THE ELEPHANT in the room in the struggle to avoid a disastrous government shutdown is that there are, in fact, two elephants in the room: Republican congressional leaders, who are seeking meaningful concessions from President Obama, and the Republican Tea Party wing that is trying to use the budget to roll back government.
No one disputes this state of affairs, least of all the GOP Tea Party caucus, and it has become an intolerable stumbling block: House Speaker John Boehner and other mainstream conservatives should cut their own deal with Democrats and spare the country a painful and embarrassing shutdown, perhaps as soon as this weekend.
It may be tempting for Republicans to maintain solidarity and cause a shutdown. Such a dramatic move would prove that the freshmen elected in 2010 are serious about transforming government, while also stirring up some plague-on-both-houses anger toward Washington. The right wing of the GOP, with its anti-government agenda, benefits the most when voters feel the capital is “broken.’’
Still, it’s hard to see how a DC implosion would be a win for House Republicans. It’s clear that they’re the holdouts — the ones proudly refusing to bend — even though they are only one-third of the constitutional law-making process. In 1995, when Republicans last attempted this gambit, it was widely perceived as an inappropriate power grab, even though they then controlled both houses of Congress. Voters, it turned out, really believed in bipartisanship, and felt that the president was being bypassed.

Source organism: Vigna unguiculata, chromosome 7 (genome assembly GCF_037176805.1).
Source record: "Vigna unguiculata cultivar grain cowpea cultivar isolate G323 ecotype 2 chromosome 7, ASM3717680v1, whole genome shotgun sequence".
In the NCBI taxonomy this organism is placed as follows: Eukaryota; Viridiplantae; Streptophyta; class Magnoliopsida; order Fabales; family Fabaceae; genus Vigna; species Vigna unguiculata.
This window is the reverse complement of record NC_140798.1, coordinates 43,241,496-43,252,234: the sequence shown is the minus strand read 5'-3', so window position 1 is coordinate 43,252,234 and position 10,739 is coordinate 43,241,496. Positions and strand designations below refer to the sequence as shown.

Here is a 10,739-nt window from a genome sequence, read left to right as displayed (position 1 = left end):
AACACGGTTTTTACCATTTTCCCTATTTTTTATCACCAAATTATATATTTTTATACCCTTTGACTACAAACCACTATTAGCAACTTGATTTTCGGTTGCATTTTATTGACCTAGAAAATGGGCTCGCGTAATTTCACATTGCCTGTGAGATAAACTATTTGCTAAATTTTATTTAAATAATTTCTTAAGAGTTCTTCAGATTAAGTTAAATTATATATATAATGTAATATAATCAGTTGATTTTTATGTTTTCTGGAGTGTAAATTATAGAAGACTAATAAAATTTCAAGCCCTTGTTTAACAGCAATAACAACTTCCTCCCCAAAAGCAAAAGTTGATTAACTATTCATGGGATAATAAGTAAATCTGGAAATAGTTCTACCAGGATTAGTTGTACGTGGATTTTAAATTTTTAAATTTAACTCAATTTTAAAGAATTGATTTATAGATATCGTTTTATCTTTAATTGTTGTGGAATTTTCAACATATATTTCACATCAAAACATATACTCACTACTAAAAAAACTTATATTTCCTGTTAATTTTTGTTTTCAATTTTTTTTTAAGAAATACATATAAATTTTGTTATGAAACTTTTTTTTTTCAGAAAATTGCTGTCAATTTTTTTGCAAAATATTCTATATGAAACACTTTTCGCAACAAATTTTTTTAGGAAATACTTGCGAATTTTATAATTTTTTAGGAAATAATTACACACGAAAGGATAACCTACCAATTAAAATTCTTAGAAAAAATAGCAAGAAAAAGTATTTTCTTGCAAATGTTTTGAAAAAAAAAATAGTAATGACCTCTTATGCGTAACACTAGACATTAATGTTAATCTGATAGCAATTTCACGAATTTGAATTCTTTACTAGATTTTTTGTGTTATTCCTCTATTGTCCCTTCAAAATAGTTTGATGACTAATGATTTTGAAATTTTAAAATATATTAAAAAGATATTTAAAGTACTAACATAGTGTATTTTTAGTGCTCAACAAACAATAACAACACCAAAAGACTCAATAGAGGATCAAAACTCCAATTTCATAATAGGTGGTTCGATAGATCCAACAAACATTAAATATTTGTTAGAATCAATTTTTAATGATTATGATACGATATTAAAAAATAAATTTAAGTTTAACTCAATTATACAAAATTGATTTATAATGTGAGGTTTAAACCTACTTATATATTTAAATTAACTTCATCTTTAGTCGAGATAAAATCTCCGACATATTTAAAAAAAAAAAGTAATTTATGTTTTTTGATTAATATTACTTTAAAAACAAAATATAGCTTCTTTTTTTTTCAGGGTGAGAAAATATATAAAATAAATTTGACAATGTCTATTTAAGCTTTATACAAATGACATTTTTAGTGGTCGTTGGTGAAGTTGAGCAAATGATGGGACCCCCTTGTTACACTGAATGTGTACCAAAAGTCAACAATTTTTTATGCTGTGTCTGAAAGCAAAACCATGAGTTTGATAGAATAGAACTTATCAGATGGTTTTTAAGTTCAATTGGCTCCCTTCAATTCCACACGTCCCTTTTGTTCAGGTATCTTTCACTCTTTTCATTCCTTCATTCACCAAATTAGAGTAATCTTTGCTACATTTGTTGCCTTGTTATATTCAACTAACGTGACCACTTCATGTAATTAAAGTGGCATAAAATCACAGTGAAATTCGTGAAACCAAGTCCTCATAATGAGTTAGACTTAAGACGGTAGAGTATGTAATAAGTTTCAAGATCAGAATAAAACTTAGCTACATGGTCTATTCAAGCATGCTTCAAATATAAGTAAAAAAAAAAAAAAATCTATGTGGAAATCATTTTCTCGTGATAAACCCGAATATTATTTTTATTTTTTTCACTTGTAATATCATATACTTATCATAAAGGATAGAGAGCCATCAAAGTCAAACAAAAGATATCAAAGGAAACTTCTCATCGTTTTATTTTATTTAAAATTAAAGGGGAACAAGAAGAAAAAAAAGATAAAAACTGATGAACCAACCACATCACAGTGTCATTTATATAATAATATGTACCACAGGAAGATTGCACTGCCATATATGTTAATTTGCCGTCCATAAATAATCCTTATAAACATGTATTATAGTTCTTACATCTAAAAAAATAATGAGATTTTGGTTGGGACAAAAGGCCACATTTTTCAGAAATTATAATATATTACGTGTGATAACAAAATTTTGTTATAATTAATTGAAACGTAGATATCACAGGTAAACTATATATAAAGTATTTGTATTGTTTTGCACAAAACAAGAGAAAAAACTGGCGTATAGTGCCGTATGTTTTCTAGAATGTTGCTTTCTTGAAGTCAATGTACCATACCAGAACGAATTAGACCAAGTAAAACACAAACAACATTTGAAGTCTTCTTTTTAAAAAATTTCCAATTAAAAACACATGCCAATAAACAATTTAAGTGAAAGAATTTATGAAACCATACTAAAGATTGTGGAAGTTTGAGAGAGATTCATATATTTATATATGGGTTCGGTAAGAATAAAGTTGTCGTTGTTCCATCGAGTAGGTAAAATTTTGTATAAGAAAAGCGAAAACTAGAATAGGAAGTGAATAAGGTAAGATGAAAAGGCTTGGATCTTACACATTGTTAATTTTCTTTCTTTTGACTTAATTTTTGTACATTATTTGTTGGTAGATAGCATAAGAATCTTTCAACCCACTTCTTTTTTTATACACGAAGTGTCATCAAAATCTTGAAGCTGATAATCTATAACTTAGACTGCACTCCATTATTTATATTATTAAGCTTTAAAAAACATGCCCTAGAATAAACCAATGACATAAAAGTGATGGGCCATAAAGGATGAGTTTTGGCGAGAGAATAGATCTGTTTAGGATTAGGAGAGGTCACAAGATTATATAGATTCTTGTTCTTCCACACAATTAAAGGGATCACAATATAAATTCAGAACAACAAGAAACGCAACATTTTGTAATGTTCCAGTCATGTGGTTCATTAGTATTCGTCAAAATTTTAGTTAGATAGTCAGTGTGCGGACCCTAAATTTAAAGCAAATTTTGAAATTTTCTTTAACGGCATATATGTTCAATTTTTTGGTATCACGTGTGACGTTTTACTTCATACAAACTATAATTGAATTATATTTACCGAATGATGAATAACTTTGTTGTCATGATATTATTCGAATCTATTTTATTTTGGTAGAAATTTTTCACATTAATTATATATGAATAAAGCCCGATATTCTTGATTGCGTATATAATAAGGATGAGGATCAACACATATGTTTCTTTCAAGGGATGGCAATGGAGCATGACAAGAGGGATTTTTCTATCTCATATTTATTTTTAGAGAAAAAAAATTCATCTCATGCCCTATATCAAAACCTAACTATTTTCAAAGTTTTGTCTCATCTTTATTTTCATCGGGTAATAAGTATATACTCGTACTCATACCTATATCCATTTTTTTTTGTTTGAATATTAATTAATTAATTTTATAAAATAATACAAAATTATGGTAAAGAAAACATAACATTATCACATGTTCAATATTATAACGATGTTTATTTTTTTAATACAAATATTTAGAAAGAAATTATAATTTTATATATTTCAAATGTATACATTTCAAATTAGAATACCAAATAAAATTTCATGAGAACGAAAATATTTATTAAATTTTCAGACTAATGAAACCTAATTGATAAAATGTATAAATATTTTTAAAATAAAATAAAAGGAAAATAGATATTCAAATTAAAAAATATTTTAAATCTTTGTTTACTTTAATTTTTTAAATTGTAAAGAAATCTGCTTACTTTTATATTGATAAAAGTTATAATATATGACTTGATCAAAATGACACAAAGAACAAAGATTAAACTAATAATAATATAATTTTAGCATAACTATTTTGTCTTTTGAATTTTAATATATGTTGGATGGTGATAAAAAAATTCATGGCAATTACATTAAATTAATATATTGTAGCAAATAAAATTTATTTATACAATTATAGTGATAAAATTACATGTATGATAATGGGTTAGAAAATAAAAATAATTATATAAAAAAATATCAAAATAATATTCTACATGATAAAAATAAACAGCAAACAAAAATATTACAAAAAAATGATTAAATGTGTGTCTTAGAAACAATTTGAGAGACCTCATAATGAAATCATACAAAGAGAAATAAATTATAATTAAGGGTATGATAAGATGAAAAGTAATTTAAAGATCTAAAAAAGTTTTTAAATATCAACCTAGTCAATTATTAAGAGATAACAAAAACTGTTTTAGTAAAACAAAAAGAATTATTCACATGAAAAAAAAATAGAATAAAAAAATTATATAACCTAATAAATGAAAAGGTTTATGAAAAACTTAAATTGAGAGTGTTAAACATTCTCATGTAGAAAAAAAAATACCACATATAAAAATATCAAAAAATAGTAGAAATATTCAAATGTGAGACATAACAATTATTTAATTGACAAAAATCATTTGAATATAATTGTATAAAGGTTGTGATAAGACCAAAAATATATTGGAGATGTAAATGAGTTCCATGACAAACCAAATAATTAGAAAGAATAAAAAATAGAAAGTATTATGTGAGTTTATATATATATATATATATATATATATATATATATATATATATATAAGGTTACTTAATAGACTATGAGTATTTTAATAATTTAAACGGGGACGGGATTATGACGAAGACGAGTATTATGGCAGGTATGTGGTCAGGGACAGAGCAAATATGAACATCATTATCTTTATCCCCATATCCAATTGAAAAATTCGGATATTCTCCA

And while voters chose a Republican majority in the House last November, it’s not at all clear that they wanted a historic rollback of government. Many voters said their goal was balance and moderation. That’s what they would get in a deal among Boehner, Obama, and Senate Majority Leader Harry Reid. But the Tea Party wing has instead chosen to chew up valuable time with assaults on tiny line items that offend their anti-government ideology — from birth control to PBS programs to AmeriCorps volunteering.
Taken together, these items don’t amount to a single bean, let alone a hill of beans, in a budget of which 88 percent is devoted to Social Security, Medicare, Medicaid, and defense. It’s blatantly false advertising to suggest that discretionary items like Planned Parenthood have anything more than a token bearing on the deficit.
There’s no more time for such foolishness. The way to solve the deficit is to make responsible, common-sense cuts to discretionary programs — the 12 percent of the budget being fought over right now — in the same spirit as a family might respond to a downturn by trimming their lifestyle. Then, seek a bipartisan agreement on a package of benefit adjustments and tax increases to bolster Social Security and Medicare, while also establishing a commission to identify Pentagon waste.
All who are serious about the federal deficit should embrace this approach. It’s the one that Obama and congressional leaders appear to be lurching toward. But there’s one elephant that won’t follow the herd. It’s time that Republican Party leaders cut the Tea Party adrift, and let it follow its own path into the wilderness.